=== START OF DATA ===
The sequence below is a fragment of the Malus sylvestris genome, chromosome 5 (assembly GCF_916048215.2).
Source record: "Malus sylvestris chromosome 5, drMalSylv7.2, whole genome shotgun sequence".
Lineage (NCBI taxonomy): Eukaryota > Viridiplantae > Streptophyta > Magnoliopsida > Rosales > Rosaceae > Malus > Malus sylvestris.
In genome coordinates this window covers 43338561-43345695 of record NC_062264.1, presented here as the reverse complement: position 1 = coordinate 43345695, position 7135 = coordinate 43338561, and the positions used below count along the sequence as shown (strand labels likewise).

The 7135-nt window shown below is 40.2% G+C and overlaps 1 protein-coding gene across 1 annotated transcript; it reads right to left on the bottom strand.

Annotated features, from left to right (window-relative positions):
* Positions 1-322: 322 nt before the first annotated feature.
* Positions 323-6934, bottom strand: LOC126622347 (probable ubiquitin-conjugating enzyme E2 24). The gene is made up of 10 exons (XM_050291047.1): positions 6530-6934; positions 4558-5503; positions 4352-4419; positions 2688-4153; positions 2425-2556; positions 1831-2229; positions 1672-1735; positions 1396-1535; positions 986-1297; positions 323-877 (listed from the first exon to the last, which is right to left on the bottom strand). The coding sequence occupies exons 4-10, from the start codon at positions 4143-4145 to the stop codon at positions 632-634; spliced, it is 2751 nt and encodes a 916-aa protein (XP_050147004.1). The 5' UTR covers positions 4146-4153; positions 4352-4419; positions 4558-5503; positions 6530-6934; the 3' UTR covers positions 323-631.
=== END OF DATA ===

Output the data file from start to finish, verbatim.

The sequence below is a fragment of the Malus sylvestris genome, chromosome 5 (assembly GCF_916048215.2).
Source record: "Malus sylvestris chromosome 5, drMalSylv7.2, whole genome shotgun sequence".
Lineage (NCBI taxonomy): Eukaryota > Viridiplantae > Streptophyta > Magnoliopsida > Rosales > Rosaceae > Malus > Malus sylvestris.
In genome coordinates this window covers 43338561-43345695 of record NC_062264.1, presented here as the reverse complement: position 1 = coordinate 43345695, position 7135 = coordinate 43338561, and the positions used below count along the sequence as shown (strand labels likewise).

The 7135-nt window shown below is 40.2% G+C and overlaps 1 protein-coding gene across 1 annotated transcript; it reads right to left on the bottom strand.

Annotated features, from left to right (window-relative positions):
* Positions 1-322: 322 nt before the first annotated feature.
* Positions 323-6934, bottom strand: LOC126622347 (probable ubiquitin-conjugating enzyme E2 24). The gene is made up of 10 exons (XM_050291047.1): positions 6530-6934; positions 4558-5503; positions 4352-4419; positions 2688-4153; positions 2425-2556; positions 1831-2229; positions 1672-1735; positions 1396-1535; positions 986-1297; positions 323-877 (listed from the first exon to the last, which is right to left on the bottom strand). The coding sequence occupies exons 4-10, from the start codon at positions 4143-4145 to the stop codon at positions 632-634; spliced, it is 2751 nt and encodes a 916-aa protein (XP_050147004.1). The 5' UTR covers positions 4146-4153; positions 4352-4419; positions 4558-5503; positions 6530-6934; the 3' UTR covers positions 323-631.